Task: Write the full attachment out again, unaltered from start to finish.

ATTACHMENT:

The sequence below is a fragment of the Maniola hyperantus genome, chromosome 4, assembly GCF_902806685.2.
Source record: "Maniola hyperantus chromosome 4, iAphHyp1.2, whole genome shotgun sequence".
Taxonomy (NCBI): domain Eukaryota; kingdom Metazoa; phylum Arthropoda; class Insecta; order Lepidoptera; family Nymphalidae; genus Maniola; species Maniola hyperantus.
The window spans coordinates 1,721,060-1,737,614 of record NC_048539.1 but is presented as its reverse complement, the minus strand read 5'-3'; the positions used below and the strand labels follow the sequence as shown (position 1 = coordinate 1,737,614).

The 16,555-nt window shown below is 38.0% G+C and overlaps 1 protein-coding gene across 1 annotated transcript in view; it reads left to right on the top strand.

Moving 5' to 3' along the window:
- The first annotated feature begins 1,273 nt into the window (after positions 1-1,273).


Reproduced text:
The sequence below is a fragment of the Maniola hyperantus genome, chromosome 4, assembly GCF_902806685.2.
Source record: "Maniola hyperantus chromosome 4, iAphHyp1.2, whole genome shotgun sequence".
Taxonomy (NCBI): domain Eukaryota; kingdom Metazoa; phylum Arthropoda; class Insecta; order Lepidoptera; family Nymphalidae; genus Maniola; species Maniola hyperantus.
The window spans coordinates 1,721,060-1,737,614 of record NC_048539.1 but is presented as its reverse complement, the minus strand read 5'-3'; the positions used below and the strand labels follow the sequence as shown (position 1 = coordinate 1,737,614).

The 16,555-nt window shown below is 38.0% G+C and overlaps 1 protein-coding gene across 1 annotated transcript in view; it reads left to right on the top strand.

Moving 5' to 3' along the window:
- The first annotated feature begins 1,273 nt into the window (after positions 1-1,273).